Symphony of Destruction
Currently working as a senior diagnostic radiographer in a medical centre, fine art photographer Mohd Azlan Mohd Latib possesses a set of steadfast principles about life and death, which are enunciated in his photographs. He is madly passionate about his concepts and craft, and this passion, undeniably, is translated into his work. Remarkably, Azlan does not process his images digitally. Instead, he precisely calculates and manually manoeuvres every stage of his artistic procedure to actualise a pre-existing vision in his mind.
Even the paper that he uses for his prints is developed using a special process. Every day, Azlan collects leftover coffee from his cafeteria. When he has amassed a sufficient volume of concentrated coffee after about two to three weeks, he dilutes it with photographic fixer chemicals that serve to bind images to the paper later on, filling the mixture into a large tray where at most six sheets of paper are placed.
For two to three weeks, the papers absorb the coffee stains, leaving them with sepia-toned marks that guide him in one of the most difficult steps in his artistic process – matching his photos to the most suitable paper. In a way, Azlan’s inclusion of the random one-of-a-kind patterns to shape an overall image reflects his thinking that nothing in life is accidental, that all things happen for a reason.
In the leftmost frame of his Symphony of Destruction triptych, a tilted stain line forms the sea level. An x-rayed budding flower, symbolising life in all its fragility, rises through the surface of the sea. Post-production, he collages the images of a fish, a bomber plane and an emaciated human being onto the photogram, all of which create a jarring contrast to the slender, fresh flower stalk.
The seascape, harmonious as it might seem at first, is in fact a visual metaphor for the crisis of humanity. Azlan postulates that evil deeds originate from the hearts of humans themselves, leading them to kill other humans just to survive. Nevertheless, by choosing to position the sea level lower down on the paper, he instils a sense of hope that the positive has not been totally enveloped by negativity.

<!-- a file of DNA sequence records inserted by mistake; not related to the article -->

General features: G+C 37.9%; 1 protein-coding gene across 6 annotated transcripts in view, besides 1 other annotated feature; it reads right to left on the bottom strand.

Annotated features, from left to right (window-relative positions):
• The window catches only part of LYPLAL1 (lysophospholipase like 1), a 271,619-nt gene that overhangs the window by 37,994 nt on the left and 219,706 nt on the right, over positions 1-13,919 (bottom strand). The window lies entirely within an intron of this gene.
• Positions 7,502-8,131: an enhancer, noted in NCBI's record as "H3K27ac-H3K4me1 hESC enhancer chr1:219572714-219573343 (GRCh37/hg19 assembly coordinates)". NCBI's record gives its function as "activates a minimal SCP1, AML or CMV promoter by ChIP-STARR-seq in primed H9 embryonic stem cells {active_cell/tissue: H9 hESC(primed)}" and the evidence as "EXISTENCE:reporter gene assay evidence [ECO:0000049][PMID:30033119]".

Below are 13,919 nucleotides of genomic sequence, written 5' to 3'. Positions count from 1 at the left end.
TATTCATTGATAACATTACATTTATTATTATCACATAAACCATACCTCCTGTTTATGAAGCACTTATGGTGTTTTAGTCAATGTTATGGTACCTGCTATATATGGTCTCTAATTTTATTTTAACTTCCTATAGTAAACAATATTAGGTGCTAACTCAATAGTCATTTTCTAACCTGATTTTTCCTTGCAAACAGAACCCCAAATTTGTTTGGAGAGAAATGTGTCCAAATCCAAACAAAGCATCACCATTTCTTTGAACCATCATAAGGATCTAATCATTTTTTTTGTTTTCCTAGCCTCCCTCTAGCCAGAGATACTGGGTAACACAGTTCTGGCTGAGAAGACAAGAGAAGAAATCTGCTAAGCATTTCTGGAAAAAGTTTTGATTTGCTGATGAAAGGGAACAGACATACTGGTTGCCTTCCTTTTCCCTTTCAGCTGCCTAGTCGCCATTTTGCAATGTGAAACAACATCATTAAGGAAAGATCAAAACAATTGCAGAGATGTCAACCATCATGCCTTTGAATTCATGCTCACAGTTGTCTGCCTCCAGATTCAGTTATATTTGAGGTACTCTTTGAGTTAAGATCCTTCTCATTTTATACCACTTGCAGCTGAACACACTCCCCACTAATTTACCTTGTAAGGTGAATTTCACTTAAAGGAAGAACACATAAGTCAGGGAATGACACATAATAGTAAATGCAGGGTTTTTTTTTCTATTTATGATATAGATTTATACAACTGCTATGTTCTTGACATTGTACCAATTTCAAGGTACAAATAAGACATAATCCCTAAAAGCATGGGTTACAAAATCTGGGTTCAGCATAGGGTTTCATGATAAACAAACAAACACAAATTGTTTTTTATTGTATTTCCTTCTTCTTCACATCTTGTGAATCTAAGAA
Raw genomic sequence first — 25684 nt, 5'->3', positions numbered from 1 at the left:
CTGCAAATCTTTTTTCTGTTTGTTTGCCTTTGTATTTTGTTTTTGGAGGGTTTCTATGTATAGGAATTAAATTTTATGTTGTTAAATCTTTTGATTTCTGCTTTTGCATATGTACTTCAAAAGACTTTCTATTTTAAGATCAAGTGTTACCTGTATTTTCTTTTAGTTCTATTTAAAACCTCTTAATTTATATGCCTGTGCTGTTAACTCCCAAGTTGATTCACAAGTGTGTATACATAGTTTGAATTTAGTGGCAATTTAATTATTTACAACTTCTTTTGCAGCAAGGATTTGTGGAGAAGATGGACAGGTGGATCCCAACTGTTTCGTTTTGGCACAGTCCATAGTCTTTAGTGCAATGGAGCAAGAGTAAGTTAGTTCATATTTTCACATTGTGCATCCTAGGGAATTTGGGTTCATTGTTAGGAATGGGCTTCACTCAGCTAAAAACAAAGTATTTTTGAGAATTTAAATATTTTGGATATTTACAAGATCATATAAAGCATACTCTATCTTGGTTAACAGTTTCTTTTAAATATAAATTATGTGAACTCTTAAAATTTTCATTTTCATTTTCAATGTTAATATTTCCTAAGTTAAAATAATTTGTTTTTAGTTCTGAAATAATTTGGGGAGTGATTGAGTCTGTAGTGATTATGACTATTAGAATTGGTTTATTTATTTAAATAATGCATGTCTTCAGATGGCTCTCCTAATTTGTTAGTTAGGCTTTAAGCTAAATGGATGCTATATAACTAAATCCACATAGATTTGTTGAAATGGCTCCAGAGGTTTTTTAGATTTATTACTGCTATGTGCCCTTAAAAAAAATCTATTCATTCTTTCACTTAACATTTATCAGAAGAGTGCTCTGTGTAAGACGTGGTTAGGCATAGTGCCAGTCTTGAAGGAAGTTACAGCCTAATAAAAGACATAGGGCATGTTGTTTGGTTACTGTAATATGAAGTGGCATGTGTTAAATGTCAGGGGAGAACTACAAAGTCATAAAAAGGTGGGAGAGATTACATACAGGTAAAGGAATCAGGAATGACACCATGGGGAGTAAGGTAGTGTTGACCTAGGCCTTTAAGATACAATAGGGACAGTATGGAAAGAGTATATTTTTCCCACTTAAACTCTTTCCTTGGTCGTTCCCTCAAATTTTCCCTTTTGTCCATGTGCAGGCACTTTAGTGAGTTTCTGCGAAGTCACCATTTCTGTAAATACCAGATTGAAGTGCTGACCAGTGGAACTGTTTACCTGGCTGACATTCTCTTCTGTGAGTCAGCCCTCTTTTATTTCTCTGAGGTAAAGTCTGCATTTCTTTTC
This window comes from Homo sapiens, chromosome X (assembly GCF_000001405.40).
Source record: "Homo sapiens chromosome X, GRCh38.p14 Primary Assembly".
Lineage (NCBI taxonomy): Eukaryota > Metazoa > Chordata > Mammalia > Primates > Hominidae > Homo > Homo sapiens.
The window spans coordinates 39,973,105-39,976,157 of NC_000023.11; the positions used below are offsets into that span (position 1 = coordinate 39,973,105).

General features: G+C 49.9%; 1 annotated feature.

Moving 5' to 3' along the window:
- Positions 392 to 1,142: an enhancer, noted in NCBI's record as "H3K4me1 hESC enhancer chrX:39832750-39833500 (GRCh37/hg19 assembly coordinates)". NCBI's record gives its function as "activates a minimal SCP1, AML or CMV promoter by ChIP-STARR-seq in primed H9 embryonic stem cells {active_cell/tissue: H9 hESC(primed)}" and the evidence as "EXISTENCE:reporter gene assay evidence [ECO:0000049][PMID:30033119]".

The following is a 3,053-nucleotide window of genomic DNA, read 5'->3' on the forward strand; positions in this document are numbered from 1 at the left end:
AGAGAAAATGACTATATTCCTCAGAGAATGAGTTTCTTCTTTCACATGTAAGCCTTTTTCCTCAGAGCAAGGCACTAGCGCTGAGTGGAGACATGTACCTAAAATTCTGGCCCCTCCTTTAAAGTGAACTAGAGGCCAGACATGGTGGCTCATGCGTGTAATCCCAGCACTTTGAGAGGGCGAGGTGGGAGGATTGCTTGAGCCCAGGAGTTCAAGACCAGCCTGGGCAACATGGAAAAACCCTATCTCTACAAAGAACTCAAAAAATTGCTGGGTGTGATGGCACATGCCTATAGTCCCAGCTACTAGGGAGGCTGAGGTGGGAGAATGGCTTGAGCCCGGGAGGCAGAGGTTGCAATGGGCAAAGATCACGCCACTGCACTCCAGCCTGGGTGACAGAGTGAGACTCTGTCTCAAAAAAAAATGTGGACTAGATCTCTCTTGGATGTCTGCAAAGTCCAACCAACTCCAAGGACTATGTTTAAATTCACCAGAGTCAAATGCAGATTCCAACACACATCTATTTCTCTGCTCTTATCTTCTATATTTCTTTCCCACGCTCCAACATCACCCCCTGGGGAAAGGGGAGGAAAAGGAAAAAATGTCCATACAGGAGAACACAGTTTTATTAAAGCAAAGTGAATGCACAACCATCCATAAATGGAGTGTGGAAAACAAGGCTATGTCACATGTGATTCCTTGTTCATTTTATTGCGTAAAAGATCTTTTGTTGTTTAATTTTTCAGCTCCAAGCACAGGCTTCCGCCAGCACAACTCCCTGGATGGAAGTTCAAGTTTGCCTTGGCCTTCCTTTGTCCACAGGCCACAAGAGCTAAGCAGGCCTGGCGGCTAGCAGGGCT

Through the Symphony of Destruction, Azlan also introduces a poignant narrative about the devastation and restoration of the deep sea. In the centrepiece of the triptych, a mysterious girl with her features obscured by collaged- on medicated plaster – made faceless to demonstrate universality –– reaches towards the spectator. Azlan’s use of 120-film and a medium format analogue camera contributes to the blurred effect of her face, increasing the impression of depth.
The girl’s outstretched hands raise a question: is she offering the coral up from the deep sea, or is she demanding it back from the spectator? To further drive home his message, Azlan manipulates the coffee to form the profile view of a pregnant woman that can be seen on the left of the image; blood-like stains where the foetus would be implies the sacrifice and intense pain felt by Mother Earth. Moreover, the stain overlaps with the girl’s reproductive organs, doubling the suffering expressed in the image.
In the image on the right are x-rayed fish remnants, which reveal an alternate reality beyond the reality that we can see. Fish are placed haphazardly, their tails pointing up and down, describing the chaos in today’s society and how many people have strayed from their faith and beliefs.
But within this last image also lies Azlan’s suggestion to remedy the situation. The open, whitened eye of a fish seems to invite the spectator to recognise the severity of the destruction to the deep sea and society, with the hope that this awareness will lead to a heart open for change.